Curious about height? Check out this new paper in Nature Genetics, A common variant of HMGA2 is associated with adult and childhood height in the general population. Nature News has a nice report for public consumption.
Last week when I posted about heritable traits I used height as an illustrative example. The reasoning was pretty simple, it's a rather concrete phenotype which most humans have an intuitive grasp of in terms of the range of variation, and it also happens to exhibit high heritability in developed populations; on the order of 0.90, i.e., 90% of the variation in the population is due to variation in genes. As a continuous quantitative trait the variation in normal human height is generated by the combined additive and independent action of many genes (at least in theory).1 Of course if you divide 100% by many factors each factor has only a small impact, so it can be quite difficult to ascertain exactly which regions of the genome has a significant effect on a trait's variation within a population. And so it is with height. These researchers used genome-wide association to detect a locus of significant effect on height: two copies of the 'tall' allele of HMGA2 result in 1 extra centimeter vs. those with two copies of the 'short' allele, and in an additive fashion one copy of each results in a average effect exactly equidistant in value. Nevertheless, the frequency of the 'tall' and 'short' allele at this locus explains only ~0.3% of the within population variation! A little something is better than nothing; and the theory is that combined research of small effect can result in a knowledge base of great extent.
Note that this finding is in regards to a single nucleotide polymorphism (SNP), one allele has a "T" base pair while the other has a "C." This one "letter" change resulted in a change of function that is responsible for a small, but significant, proportion of the variation in human height. It wouldn't surprise me if other sources of genetic variation, such as copy number, don't end up to be just as important for height. Though some researchers make the claim that the normal range of human height is invariant throughout populations, I am skeptical of this a priori. Large mammals tend to exhibit differences between populations in morphology from region to region. For example, Bergmann's Rule states that members of a species in colder climates will have larger body masses as well as lower surface area to volume ratios. The adaptive rationale for this is pretty obvious when it comes to metabolic management. So why would height vary between populations? We know that it is unlikely to be strong directional selection, this process would exhaust the genetic variation which quantitative traits are generated by. Rather, weak (and possibly balancing) selective forces are likely at work within and between populations. One could posit that height is simply the outcome of neutral evolution on a quantitative trait; but a long line of research suggests fitness boosts, up to a point, for taller males. My own hunch is that within human populations larger size is preferred ceteris paribus, but with the shift to agriculture and a low protein diet smaller size could be a benefit in sustaining energy in the face of endemic malnutrition. It doesn't pay to be sexy if you're dead. So the low average height of some high density agricultural populations isn't simply environmental, the reduction of expected resource allotment selected for individuals who were less on the margins for their metabolic needs. In other words, short people.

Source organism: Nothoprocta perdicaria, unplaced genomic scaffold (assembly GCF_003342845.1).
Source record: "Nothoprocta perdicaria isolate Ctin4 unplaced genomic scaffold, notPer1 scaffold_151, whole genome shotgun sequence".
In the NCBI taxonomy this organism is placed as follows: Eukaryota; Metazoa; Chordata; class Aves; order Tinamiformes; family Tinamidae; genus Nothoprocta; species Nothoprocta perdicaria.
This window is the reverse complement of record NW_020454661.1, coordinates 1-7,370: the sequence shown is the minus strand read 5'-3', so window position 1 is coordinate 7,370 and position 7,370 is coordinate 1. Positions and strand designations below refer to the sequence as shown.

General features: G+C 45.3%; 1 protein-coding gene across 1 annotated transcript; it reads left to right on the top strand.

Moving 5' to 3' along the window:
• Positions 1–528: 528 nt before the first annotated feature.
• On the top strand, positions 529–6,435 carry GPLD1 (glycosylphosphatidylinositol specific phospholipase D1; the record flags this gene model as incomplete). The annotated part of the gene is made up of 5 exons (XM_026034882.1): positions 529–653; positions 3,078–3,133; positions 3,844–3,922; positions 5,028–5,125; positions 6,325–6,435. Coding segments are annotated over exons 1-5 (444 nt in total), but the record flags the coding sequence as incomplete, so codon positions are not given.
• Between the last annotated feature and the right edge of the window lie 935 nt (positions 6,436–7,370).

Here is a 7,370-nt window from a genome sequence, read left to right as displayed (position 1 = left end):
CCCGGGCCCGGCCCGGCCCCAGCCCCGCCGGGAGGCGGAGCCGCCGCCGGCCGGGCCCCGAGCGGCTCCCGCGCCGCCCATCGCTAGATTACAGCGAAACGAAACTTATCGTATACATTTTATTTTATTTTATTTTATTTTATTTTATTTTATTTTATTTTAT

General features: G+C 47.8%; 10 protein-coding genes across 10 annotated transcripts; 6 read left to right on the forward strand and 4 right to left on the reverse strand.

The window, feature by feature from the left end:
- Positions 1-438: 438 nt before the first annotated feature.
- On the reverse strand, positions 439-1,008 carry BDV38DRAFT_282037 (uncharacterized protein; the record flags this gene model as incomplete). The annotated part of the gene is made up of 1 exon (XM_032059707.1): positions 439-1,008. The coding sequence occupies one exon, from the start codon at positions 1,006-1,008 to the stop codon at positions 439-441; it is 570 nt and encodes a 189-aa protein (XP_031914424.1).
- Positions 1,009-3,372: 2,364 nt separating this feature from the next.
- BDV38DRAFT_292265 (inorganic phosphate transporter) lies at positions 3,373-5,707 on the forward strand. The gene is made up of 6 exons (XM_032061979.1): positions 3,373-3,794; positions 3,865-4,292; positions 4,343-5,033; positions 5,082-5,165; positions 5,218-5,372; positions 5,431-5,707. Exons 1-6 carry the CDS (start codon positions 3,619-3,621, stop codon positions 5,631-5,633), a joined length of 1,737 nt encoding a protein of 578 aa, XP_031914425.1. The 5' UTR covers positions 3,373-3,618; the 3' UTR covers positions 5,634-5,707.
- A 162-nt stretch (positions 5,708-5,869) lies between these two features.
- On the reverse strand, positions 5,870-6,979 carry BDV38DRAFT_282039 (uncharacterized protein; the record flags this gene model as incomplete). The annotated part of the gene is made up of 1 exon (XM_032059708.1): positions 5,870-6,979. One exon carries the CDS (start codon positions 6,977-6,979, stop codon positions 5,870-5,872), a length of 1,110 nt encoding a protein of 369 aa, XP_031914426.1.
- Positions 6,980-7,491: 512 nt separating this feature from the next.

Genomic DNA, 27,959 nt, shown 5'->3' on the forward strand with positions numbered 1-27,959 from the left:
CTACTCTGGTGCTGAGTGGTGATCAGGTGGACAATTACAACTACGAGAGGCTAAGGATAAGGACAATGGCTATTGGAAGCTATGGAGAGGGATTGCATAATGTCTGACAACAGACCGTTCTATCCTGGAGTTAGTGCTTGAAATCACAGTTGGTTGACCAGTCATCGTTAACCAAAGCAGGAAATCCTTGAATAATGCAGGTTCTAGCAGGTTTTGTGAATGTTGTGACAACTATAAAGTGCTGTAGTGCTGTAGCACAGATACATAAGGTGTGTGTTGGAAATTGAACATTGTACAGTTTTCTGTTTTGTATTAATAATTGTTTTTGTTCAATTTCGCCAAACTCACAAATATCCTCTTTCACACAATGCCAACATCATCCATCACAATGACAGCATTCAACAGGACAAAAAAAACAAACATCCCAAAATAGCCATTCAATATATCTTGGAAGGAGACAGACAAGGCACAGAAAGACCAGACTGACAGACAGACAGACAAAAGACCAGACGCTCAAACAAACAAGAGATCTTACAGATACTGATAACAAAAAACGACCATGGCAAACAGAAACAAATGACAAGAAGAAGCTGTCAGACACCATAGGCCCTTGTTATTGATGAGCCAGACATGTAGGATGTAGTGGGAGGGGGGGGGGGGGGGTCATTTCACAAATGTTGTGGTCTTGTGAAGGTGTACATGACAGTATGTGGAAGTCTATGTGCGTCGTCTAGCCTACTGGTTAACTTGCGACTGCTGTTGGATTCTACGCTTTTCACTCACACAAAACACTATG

1 - Dominance and epistatic effects can result in deviations from a linear model; though often enough the deviation is small enough to allow the use of additive & independent models.
There was a study last year that found a different SNP related to height differences:
My nephew is very small. The doctors told my sister that if he's lucky, he'll hit 5.7. She's now hoping to avoid him deciding he must have growth hormones.
What's the average difference for height within families though?